I am absolutely delighted to be closing the fantastic What Remains of Me blog tour today and it’s publication day too!  A very happy book birthday to A.L. Gaylin and the folk at Arrow Publishing.  I have something very special to share with you to mark the occasion; a character profile of the main protagonist, Kelly Lund.  I don’t think I’ve hosted a character profile before and this one is going to be hard to top as I absolutely adored Kelly!  Over to A.L. Gaylin…

Character Profile; Kelly Lund

Kelly Michelle Lund

Age: 17 and 47

Occupation(s)
High school student;  “Creative Consultant,” Sarabelle.com

Shown in 1980 and 2010, Kelly Lund is the daughter of Rose and Jimmy Lund and the twin sister of the late Catherine Lund, who died at 15 of an apparent suicide. The defining event of her life is the 1980 murder of Hollywood director John McFadden, of which she is ultimately convicted, spending 25 years in prison for the crime.

Kelly Lund in 1980:

Still mourning the untimely death of her glamorous fraternal twin, whose broken body was found at the bottom of a canyon two years earlier, Kelly is a lonely high school outcast at 17. She lives in Hollywood with her divorced mother, Rose, a former B-movie makeup artist who now works behind the cosmetics counter at I Magnin — and who desperately tries to keep Kelly away from the fast crowd of movie star children  her doomed twin used to spend time with. Rose’s worst nightmares come true when Bellamy Marshall – daughter of movie legend Sterling Marshall – befriends Kelly, introducing her to John McFadden’s son, teen actor Vincent “Vee” Vales, as well as a world of glamour, drugs and danger.

Over the next few months, Kelly becomes immersed in this new world, while discovering the many dark secrets that lurk beneath its glittering surface. After a falling out with Rose, Kelly goes to live with her father, Jimmy, an injured stuntman who is addicted to alcohol and painkillers.  The many things Kelly learns during this time, and the changes she goes through because of them, result in the death of McFadden.

After she is convicted of the crime, Kelly makes the mistake of smiling, ever-so-slightly, outside the courtroom. Captured on film, the chilling expression is dubbed the Mona Lisa Death Smile in the press, and Kelly becomes a near-mythic villain, covered as a dead-eyed teen killer with a chilling smile.

Kelly Lund in 2010:

Five years after her release from prison, Kelly is living in the wilds of Joshua Tree desert with her husband, Shane Marshall. Shane is Bellamy’s younger brother. He was only 10 years old when John McFadden was murdered, but was the only member of his family to correspond with Kelly while she was in prison. They had a prison wedding, which was covered in the press. Shane is a photographer and Hollywood photo archivist, while Kelly writes fake profiles for a hook-up website for would-be adulterers. She maintains a close, secret relationship with a local eccentric – a chainsaw artist who goes by the name of Rocky Three.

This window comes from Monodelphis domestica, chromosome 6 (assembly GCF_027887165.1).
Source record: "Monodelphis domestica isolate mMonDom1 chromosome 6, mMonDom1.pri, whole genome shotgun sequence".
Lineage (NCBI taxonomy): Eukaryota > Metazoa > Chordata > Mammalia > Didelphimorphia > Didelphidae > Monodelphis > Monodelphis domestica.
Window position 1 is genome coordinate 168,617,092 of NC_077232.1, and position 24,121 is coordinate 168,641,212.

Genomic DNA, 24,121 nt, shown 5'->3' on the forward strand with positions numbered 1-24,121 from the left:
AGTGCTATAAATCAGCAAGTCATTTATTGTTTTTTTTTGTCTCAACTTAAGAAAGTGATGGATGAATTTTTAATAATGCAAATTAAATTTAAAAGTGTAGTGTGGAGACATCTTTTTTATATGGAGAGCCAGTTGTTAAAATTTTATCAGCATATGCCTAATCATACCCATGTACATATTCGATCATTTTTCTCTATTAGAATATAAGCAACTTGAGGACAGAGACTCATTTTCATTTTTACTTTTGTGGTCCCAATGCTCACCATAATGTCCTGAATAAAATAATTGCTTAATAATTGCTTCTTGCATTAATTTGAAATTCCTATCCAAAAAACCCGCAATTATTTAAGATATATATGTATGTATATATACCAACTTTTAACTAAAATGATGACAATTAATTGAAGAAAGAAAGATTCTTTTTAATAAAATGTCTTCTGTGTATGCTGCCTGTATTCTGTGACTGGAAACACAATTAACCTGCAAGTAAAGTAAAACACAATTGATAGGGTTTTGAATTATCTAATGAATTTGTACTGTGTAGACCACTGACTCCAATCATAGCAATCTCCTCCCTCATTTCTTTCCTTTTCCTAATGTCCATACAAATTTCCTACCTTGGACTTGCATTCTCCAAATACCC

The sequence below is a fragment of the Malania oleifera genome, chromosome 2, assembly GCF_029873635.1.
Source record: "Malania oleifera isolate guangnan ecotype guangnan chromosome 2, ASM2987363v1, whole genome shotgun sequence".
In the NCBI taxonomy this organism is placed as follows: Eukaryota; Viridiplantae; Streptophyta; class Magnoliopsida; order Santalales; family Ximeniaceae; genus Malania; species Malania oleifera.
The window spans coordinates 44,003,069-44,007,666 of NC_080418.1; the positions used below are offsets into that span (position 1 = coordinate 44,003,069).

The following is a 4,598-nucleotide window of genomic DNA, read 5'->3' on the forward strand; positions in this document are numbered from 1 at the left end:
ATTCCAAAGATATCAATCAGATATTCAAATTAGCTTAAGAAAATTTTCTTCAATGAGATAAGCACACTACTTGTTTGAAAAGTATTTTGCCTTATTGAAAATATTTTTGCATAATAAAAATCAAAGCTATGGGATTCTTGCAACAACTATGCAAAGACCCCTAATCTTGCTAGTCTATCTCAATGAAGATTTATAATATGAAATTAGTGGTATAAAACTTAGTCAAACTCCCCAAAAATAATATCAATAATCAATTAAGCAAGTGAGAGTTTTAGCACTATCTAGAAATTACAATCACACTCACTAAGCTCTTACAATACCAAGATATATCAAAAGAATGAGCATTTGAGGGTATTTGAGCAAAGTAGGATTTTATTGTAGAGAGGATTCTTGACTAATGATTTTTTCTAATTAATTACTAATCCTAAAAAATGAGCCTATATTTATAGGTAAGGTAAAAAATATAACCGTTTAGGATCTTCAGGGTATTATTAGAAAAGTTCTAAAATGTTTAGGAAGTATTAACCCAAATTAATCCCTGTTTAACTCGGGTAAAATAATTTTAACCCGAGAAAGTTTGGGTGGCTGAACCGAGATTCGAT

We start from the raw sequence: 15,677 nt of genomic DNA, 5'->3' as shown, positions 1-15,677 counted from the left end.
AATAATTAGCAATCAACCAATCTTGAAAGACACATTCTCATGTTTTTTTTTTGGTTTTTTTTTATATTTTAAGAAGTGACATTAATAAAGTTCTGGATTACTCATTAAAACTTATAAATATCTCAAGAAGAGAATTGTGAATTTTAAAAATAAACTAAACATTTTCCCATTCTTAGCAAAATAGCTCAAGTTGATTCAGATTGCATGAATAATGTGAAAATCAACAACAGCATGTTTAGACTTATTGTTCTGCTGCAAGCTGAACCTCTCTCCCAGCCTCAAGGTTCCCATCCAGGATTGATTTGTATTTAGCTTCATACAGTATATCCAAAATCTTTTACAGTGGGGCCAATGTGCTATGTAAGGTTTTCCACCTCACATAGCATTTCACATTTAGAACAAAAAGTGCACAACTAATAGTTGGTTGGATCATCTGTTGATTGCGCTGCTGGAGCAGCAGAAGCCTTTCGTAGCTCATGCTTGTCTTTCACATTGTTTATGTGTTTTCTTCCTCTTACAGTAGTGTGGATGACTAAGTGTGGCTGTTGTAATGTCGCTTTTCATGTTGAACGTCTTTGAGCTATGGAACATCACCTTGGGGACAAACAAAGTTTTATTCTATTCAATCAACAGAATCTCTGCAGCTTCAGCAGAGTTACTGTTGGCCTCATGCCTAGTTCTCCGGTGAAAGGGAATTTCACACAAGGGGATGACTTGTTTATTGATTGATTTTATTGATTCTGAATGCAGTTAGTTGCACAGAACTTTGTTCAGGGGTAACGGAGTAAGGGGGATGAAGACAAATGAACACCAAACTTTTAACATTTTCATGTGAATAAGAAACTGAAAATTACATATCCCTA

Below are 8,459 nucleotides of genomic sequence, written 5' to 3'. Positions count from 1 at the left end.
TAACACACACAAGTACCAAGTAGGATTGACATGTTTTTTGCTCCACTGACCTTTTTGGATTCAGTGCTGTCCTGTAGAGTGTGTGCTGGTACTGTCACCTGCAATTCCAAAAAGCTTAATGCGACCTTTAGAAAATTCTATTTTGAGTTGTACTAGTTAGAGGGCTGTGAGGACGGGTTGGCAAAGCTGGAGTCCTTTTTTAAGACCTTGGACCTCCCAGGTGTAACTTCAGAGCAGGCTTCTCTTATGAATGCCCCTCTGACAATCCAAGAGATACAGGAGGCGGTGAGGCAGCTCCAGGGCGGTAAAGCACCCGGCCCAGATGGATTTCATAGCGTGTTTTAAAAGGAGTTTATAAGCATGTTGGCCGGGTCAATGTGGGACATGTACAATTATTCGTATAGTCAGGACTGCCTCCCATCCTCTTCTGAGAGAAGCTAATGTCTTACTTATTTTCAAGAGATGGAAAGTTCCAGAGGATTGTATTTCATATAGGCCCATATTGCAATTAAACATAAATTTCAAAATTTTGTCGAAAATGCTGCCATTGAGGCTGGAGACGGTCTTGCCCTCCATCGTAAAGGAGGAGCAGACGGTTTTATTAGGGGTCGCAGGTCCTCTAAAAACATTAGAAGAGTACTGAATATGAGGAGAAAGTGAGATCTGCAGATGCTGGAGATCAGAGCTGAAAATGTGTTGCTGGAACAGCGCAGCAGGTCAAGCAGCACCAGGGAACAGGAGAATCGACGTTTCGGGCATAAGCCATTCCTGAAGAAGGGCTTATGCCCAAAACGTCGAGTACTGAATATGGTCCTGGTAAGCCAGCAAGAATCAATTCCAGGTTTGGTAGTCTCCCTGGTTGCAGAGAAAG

Estranged from Bellamy, who has made a career as an artist based on a shockingly negative depiction of herself, Kelly witnesses yet another sea-change in her life when Sterling Marshall is killed, in a similar way to his dear friend John McFadden. A suspect once again, cryptic, closed-off Kelly is now forced to unravel the mystery of both murders as she learns the truth behind her relationships, myriad family secrets – and herself.

***

Smith & Sons (9)

There was something about this book that really got under my skin.  I was completely smitten with it; the flashbacks to 1980s Hollywood, experiencing the underbelly of the glitz and glamour, the manipulation and the deceit.  Which was all centred around hapless Kelly Lund, now one of my all time favourite fictional characters.

I love the idea of the good girl turned evil, but does Kelly Lund fall into that category?  I think that’s exactly why she’s so appealing to me.  You just don’t know! From the early chapters you start to ask yourself, did she do it?  There is definitely something ‘not quite right’ about her, but murder?  I spent the entire novel chopping and changing my opinion; yes she did, no she didn’t.  What a rollercoaster of a read!

I found Kelly’s friendship with Bellamy an uncomfortable read at times.  Kelly’s neediness was quite intense but I guess that’s the way many teenage girls are with their friends (maybe it reminded me of my own BFF when I was 17 and that’s what made me uncomfortable!).  Their relationship was very defined with Bellamy as the confident, self-assured leader and Kelly the follower, the wannabe.  Living in the shadow of her deceased, more glamorous twin sister.

Would I recommend this book?  I most certainly would.  I read this book in 24 hours which, for me, is very fast.  I was completely gripped and entranced by Kelly’s story and the detective within me became obsessed with figuring out whether Kelly committed one murder, two murders or none at all!  With great twists and turns along the way, a clever crime novel which I thoroughly enjoyed.

Four and a half stars out of five.

I chose to read and review an ARC of What Remains of Me.

What Remains of Me by A.L. Gaylin is published in the UK by Arrow Publishing on 1st December 2016 and is available in paperback, eBook and audio formats | amazon.co.uk | Waterstones | Goodreads | Arrow Publishing (Penguin Random House) |

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Smith & Sons (11)

al-gaylinAlison Gaylin’s first job was as a reporter for a celebrity tabloid, which sparked a lifelong interest in writing about people committing despicable acts. More than a decade later, she wrote and published her Edgar-nominated first novel, HIDE YOUR EYES.

She’s since published eight more books, including the USA Today and international bestselling Brenna Spector suspense series, which has been nominated for the Edgar, Anthony and Thriller awards and won the Shamus award.

She lives in upstate New York with her husband, daughter, cat and dog.

Author Links:Goodreads | Website | Twitter | Facebook |